Hong Kong is enjoying a surging economy and record low unemployment, but many residents aren't enjoying the boom as much as they should. About 100,00o of the city's poorest citizens live in cramped homes barely six feet wide in shabby apartment buildings all over the city. The middle class isn't happy either, dissatisfied with high property prices, soaring inflation, the increasing income gap between the wealthy and the poor, and a less than democratic government.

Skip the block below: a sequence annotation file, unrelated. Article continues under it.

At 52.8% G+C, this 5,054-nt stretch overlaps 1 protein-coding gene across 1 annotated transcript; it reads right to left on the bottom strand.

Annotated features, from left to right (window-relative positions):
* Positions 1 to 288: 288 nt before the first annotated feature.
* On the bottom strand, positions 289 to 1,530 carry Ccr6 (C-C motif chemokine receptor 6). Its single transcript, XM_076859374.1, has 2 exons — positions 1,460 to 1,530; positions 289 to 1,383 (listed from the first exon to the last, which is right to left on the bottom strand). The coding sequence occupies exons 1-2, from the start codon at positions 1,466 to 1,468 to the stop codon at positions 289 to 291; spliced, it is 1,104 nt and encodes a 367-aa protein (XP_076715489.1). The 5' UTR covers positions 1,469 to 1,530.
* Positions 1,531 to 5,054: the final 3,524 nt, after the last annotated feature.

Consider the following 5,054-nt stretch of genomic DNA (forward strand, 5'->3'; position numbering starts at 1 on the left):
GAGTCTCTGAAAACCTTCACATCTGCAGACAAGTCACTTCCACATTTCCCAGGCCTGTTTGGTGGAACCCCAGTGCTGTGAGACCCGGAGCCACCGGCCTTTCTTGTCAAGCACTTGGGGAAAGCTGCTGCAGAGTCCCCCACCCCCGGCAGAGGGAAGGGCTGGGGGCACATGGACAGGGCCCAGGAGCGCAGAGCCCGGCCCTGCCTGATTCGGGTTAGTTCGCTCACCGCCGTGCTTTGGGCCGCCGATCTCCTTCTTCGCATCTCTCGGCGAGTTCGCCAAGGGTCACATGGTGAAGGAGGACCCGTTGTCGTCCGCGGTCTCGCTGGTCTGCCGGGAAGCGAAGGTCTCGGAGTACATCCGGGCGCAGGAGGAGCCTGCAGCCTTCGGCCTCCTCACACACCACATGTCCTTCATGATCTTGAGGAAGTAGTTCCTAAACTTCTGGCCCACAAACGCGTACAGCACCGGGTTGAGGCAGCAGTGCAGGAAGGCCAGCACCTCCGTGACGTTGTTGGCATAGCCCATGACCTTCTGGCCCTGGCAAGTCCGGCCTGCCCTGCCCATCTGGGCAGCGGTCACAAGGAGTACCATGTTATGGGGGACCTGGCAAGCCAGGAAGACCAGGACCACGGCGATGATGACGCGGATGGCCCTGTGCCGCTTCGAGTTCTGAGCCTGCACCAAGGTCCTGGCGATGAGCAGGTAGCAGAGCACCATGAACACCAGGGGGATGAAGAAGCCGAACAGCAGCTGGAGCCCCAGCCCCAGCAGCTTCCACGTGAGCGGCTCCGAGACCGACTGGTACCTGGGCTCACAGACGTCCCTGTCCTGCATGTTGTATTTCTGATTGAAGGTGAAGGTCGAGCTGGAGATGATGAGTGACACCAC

Residents are not allowed to vote directly for their leader and for many legislative posts -- one of the many issues that regularly come up during the anniversary of Hong Kong's return to China, when public demonstrations mark the day. The turnout for this month's events was the highest since 2004. "What you have is a whole wodge of people who have jobs but are still struggling, " says Christine Loh of the think tank Civil Exchange. "I think people are increasingly questioning why our society is the way it is."
Source: BBC News